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Old 05-21-2015, 02:07 PM   #81
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Where do you find this info?

I'd also like to avoid getting stuck with a light bulb change, or other simple maintenance issue that is unreasonably difficult/expensive. But I've only founf generic 'total cost of ownership' numbers, or random complaints. Are these organized somewhere, by model?

-ERD50
ERD50,

I would browse forums like alt.frugality.something, a newsgroup. I don't think it exists anymore. Also rec.autos.tech, which does exist. After I found a few models that other like-minded frugals recommended, I went to more specific sites, like Nissan Forum to get the dirty low-down reality, to see the specifics of what repairs if any were typical of that car. I got as specific as what year of Versa had what problems. Early years had some problems. In Fall of 2009 I bought a new 2009 Versa. The 2009's had been on the road for about a year already, so I had that data to refer to. I also refer to Consumer Reports, but as you know, they only have generic reliability ratings.

BTW, one of the websites said that the headlight in the V could only be removed by taking the fender off, but turns out not to be the case.

I owned an 85 Chevy Caprice V8 for many years. CR rated it average in reliability, but the good thing was that more than half of the repairs it needed were doable by me, for $0 labor, plus parts. You could replace a part, like water pump, by just removing a few things out of the way, somewhat of a hassle, but not too bad. I had 425,000 on the odometer when I traded her in. Original engine and trans still working fine, no work done on either, just reg maint stuff.

Oh yeah, I asked my mechanic what cars were reliable, and all he would tell me was "Don't buy a Volkswagen". He hated working on them because they were so labor-intensive and he didn't want to charge his customers the full amount, since they would cuss him out, and maybe not return. So they weren't money-makers for him.
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Old 05-21-2015, 02:12 PM   #82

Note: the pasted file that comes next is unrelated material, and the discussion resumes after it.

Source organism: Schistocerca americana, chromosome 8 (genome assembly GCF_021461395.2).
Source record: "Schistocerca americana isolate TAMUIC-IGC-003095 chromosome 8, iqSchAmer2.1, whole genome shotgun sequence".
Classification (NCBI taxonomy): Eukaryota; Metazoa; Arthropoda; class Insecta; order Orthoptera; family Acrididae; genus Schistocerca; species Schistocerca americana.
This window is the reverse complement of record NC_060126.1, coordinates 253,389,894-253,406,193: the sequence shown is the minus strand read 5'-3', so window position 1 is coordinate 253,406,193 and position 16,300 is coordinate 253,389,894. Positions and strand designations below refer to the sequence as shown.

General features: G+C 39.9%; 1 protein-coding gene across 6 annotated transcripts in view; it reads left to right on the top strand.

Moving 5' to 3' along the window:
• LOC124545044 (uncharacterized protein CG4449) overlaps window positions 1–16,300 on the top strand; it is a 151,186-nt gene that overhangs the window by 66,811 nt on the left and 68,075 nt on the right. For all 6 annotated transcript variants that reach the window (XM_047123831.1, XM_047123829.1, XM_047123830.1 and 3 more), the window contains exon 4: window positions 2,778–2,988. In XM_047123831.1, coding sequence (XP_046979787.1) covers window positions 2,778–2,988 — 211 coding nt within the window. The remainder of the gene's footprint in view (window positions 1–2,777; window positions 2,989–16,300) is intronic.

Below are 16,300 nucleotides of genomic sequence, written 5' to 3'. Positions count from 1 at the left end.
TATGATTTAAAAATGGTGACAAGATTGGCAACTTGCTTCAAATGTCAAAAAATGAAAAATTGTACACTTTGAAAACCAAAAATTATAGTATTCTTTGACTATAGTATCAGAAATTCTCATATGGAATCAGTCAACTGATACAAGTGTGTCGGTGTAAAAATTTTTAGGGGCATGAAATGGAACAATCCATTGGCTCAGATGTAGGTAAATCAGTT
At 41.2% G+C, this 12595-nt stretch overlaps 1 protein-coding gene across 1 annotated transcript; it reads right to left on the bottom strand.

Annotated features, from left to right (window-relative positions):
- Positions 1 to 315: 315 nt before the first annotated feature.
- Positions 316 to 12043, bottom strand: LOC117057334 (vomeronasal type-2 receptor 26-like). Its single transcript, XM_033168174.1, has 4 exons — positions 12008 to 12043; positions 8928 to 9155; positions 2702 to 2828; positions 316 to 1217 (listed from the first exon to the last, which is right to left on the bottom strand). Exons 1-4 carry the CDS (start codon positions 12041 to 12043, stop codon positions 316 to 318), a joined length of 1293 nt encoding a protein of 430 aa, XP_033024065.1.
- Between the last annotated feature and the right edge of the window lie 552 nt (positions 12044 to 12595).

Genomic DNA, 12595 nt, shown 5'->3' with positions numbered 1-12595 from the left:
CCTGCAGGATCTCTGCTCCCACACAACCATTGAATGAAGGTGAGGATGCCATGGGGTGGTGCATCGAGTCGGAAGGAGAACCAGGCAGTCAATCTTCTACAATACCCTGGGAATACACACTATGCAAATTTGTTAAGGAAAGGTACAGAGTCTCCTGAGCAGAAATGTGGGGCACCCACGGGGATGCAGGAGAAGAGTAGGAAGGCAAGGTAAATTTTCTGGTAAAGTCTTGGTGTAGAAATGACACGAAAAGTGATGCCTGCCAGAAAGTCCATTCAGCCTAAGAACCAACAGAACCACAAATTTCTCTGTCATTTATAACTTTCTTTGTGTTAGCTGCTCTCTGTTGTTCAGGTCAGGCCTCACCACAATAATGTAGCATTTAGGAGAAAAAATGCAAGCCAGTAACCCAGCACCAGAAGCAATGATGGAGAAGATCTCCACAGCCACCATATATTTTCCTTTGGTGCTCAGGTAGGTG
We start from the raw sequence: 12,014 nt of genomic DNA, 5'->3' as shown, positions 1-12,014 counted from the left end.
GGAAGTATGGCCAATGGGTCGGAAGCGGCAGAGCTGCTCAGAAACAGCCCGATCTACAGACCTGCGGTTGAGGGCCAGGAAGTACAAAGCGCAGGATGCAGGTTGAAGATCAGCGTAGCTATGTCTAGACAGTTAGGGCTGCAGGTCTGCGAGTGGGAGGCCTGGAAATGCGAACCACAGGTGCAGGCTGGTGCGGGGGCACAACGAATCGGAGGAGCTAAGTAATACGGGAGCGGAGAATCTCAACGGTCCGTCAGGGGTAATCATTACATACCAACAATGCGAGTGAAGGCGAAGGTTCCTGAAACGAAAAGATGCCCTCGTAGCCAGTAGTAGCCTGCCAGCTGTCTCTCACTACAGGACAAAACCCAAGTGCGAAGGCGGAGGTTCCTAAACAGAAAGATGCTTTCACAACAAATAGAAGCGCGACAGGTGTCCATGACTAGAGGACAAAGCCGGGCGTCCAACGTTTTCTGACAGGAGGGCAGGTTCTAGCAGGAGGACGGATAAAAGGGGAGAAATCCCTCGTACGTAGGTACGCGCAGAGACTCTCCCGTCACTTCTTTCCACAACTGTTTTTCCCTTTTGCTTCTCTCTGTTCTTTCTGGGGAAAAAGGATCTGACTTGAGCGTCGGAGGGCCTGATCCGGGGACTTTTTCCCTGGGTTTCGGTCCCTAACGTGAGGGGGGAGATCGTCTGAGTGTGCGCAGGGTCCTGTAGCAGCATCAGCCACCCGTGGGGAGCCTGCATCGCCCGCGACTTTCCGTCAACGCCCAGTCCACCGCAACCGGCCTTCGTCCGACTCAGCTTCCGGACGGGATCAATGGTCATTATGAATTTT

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Originally Posted by ERD50 View Post
But....




I don't think this advice holds water anymore (or at least not in all cases). My current car is going on 15 years. I don't think that first few years depreciation really matters over the long run, and as others mentioned - how was it treated those first years? Probably not as well as I would treat it, hoping to get 10+ years out of it. Why chance it. And you move up those first maintenance jobs, some to shortly after you buy it - new tires, brakes, maybe coolant changes, etc.

'cars' in the past 10 years? Do you put a lot of miles on them? Maybe your situation is different, but you made the statement in an absolute manner. One of my mottoes - "Never say 'never'".

-ERD50
Keeping cars 10-15 years is different, but still more costly if you buy them new. If you study typical depreciation curves you will see that ALL cars have a rapid drop in the first 1-3 years (I bought my last VW, slightly over 2 years old, for less than half of sticker, but arguably it was a model known to depreciate and lose resale value...) then there is the flatter spot, ~2-5-6 yrs out. After that, there is another drop, where you go over 100K, they are now "old" nobody wants them, maintenance costs are up, etc. After that drop, they are $1-$3k cars. My approach, and many others, is to buy and sell in that first flat spot.

I used to have a goal of $1000/yr depreciation, and met it 10+ years ago when I was buying $2k-$4k cars. But when you buy more expensive (and newer cars) This is harder. Did $1500/yr on an '05 Camry, and about $2k/yr on an '09 that we just sold last month.

I disagree that the first few years don't matter even in the long run. Simple math, buy a new $20k car and keep it for 15 yrs, about $1333/yr depreciation. Buy that same car 2 years old for say $15k, and drive it for 13 years and it is around $1100/yr. Eek a couple more years out of it and you are even better off.

TONS of other factors there I know, very car dependent, and to each his own of course. I just like to avoid the big depreciation drop years, and generally keep driving a fairly new car.
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Old 05-21-2015, 02:18 PM   #83
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Oh yeah, I asked my mechanic what cars were reliable, and all he would tell me was "Don't buy a Volkswagen". He hated working on them because they were so labor-intensive and he didn't want to charge his customers the full amount, since they would cuss him out, and maybe not return. So they weren't money-makers for him.

LOL that really says a lot. Read between the lines there......
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Old 05-21-2015, 03:22 PM   #84
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Okay, that explains the fuel pump issue pretty well. I still think there are plenty of other examples of poor design making cars harder to maintain than they should be. When I did major work on our cars with my father (rebuilding an engine, replace transmission, rear end, etc.) I still remember thinking that if I ever got hold of an engineer from Chrysler (we had Plymouths and a Dodge) that I was going to strangle him. Slowly.